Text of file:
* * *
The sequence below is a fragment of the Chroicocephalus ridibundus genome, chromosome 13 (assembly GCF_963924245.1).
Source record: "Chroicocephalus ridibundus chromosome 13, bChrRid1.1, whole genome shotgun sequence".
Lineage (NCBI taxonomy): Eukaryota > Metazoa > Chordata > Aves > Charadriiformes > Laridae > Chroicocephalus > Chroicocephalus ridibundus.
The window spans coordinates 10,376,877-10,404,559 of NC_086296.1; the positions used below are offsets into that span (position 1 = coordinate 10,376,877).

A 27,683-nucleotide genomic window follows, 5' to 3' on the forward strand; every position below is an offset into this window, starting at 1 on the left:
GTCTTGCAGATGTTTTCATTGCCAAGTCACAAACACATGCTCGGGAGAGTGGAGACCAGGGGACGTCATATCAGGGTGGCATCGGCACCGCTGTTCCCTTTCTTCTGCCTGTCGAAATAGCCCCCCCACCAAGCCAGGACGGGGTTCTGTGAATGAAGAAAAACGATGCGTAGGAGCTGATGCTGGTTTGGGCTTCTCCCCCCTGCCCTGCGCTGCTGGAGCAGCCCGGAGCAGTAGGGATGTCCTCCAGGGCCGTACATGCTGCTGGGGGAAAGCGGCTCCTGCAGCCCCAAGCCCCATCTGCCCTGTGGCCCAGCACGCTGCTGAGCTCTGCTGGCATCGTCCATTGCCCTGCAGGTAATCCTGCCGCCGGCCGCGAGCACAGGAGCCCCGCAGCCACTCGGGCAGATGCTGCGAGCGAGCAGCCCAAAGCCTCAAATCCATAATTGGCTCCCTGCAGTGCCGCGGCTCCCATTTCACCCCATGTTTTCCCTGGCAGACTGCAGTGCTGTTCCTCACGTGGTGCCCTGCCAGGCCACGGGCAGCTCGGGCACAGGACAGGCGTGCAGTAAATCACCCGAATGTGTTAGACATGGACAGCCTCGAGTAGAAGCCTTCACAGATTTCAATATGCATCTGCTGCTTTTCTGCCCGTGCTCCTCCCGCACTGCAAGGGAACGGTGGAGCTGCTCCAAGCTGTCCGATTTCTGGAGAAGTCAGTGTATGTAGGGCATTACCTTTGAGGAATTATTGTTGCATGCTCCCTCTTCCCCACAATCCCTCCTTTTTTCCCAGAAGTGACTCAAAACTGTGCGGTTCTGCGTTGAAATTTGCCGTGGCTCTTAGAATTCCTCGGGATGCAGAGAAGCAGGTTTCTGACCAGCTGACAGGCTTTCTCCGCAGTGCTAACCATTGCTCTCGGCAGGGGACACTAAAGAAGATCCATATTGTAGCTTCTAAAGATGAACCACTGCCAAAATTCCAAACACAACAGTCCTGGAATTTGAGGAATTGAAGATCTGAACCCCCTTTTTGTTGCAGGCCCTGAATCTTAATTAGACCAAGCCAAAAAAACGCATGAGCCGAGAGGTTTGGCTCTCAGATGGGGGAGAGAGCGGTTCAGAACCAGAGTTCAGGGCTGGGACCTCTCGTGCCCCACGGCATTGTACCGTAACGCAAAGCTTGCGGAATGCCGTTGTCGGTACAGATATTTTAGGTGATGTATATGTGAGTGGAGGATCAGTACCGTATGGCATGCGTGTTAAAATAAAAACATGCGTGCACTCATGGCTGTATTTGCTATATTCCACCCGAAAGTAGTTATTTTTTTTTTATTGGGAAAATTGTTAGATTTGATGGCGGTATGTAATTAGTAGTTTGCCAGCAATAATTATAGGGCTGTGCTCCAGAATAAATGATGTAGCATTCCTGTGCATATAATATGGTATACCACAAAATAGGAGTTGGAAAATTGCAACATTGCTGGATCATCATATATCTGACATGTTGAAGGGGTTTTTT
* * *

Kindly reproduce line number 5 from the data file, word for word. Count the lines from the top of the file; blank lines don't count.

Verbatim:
A 27,683-nucleotide genomic window follows, 5' to 3' on the forward strand; every position below is an offset into this window, starting at 1 on the left: